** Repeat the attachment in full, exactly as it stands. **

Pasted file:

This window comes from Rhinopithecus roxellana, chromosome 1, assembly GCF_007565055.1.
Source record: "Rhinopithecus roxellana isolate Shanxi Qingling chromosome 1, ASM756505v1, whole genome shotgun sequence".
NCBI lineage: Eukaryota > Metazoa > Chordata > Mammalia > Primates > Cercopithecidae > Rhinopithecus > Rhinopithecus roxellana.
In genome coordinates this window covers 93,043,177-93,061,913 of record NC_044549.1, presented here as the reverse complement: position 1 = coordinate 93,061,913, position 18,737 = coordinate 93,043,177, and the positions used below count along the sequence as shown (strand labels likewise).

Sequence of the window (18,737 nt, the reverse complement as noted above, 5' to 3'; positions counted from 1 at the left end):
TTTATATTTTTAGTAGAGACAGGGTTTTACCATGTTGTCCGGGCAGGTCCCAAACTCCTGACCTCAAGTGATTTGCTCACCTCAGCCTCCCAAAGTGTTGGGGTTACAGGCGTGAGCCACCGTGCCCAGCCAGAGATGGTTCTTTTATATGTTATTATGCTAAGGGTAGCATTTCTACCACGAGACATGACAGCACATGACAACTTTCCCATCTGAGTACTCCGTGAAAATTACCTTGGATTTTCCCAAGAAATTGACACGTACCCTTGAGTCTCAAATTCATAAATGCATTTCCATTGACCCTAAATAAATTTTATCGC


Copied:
This window comes from Rhinopithecus roxellana, chromosome 1, assembly GCF_007565055.1.
Source record: "Rhinopithecus roxellana isolate Shanxi Qingling chromosome 1, ASM756505v1, whole genome shotgun sequence".
NCBI lineage: Eukaryota > Metazoa > Chordata > Mammalia > Primates > Cercopithecidae > Rhinopithecus > Rhinopithecus roxellana.
In genome coordinates this window covers 93,043,177-93,061,913 of record NC_044549.1, presented here as the reverse complement: position 1 = coordinate 93,061,913, position 18,737 = coordinate 93,043,177, and the positions used below count along the sequence as shown (strand labels likewise).

Sequence of the window (18,737 nt, the reverse complement as noted above, 5' to 3'; positions counted from 1 at the left end):
TTTATATTTTTAGTAGAGACAGGGTTTTACCATGTTGTCCGGGCAGGTCCCAAACTCCTGACCTCAAGTGATTTGCTCACCTCAGCCTCCCAAAGTGTTGGGGTTACAGGCGTGAGCCACCGTGCCCAGCCAGAGATGGTTCTTTTATATGTTATTATGCTAAGGGTAGCATTTCTACCACGAGACATGACAGCACATGACAACTTTCCCATCTGAGTACTCCGTGAAAATTACCTTGGATTTTCCCAAGAAATTGACACGTACCCTTGAGTCTCAAATTCATAAATGCATTTCCATTGACCCTAAATAAATTTTATCGC